This ratio is a standard ratio in Calxa, which we call the Debt to Equity Ratio.
Loan to Value Ratio
Why this is important?
In this ratio the banker is determining how much wiggle room they have in the event of the business defaulting on the loan. If the bank ends up with the collateral, they will want to make sure they can sell this for a value high enough to recover the outstanding loan balance. A value of 0.6 is a common ceiling for business borrowings (that represents $100 worth of collateral or security for $60 worth of borrowings).
Total Loan Amount / Collateral (Security) Provided = Loan to Value Ratio
Now to Polish Up your Financials for the Bank in Calxa
Now you can do all these calculations separately in a spreadsheet or you can add these KPIs to your Calxa reports. There are just a few simple steps.
First: Customise KPIs to Perform the Calculations
Whilst Calxa does come with a set of default KPIs commonly used in business, you can also Create your own KPIs. These can provide further detail and insights into the financial information that is being presented.
When creating KPIs for specific purposes, it always pays to use a naming convention so that they are all grouped together in a logical sequence. By simply using a sequenced alphanumeric description they will appear in the preferred order on your reports.
In the case of the Leverage Ratio above, as mentioned earlier, this is a default KPI and is known as the Debt to Equity Ratio in Calxa. In this case, if you want this ratio to appear with the other banking ratios, simply create a new KPI with the new description and copy and paste the formula from the default KPI to your new customised KPI.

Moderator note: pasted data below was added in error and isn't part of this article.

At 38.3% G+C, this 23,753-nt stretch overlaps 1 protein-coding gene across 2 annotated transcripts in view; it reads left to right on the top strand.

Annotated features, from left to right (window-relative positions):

Second: Now add the Ratios to your Calxa Budget Reports
Once these KPIs have been created, they can be easily added to the bottom of your budget reports.
The Profit & Loss and most of the Actual vs Budget reports give you the option of including KPIs in the Additional Information section. And what’s more, your new customised Bank Ratios can be represented in graphical format by any of the KPI charts (in the Report Builder, simply filter for KPI and the chart type you prefer).
Third: Bundling it all Together
Creating a Report Bundle for all of your loan application reports can not only save you time but help you deliver a professional loan application. Start with the 3-Way Forecast Kit described above and then add your KPI charts as you create them (or add the KPIs to the Profit & Loss forecast in the bundle).
You’ll now be able to produce the whole set of reports at one click. Consider sending it to your accountant for feedback before presenting it to the bank. They generally have much more experience of seeking finance than those of us in business.
Back in the olden days, this exercise would have been over once the loan had been approved but that’s not so common these days. Your bank is more likely to want updated reports on a quarterly or a monthly basis. Use the same bundle as the basis for this. Or, even better, make a copy of it if you need to make changes. They might ask you to add in a report comparing actuals to budgets or there could be covenants attached to the loan. These could require you to maintain a certain debt to equity ratio or a minimum level of earnings before interest and tax (EBIT). Don’t be afraid of these. Most of them can be managed and reported on with a simple KPI. If you get a tricky one, ask our Customer Support team for help!
So here you have it. A quick way of preparing financials for the bank and getting some meaningful reports to your Bank Manager. Impressed? Your Bank Manager will be.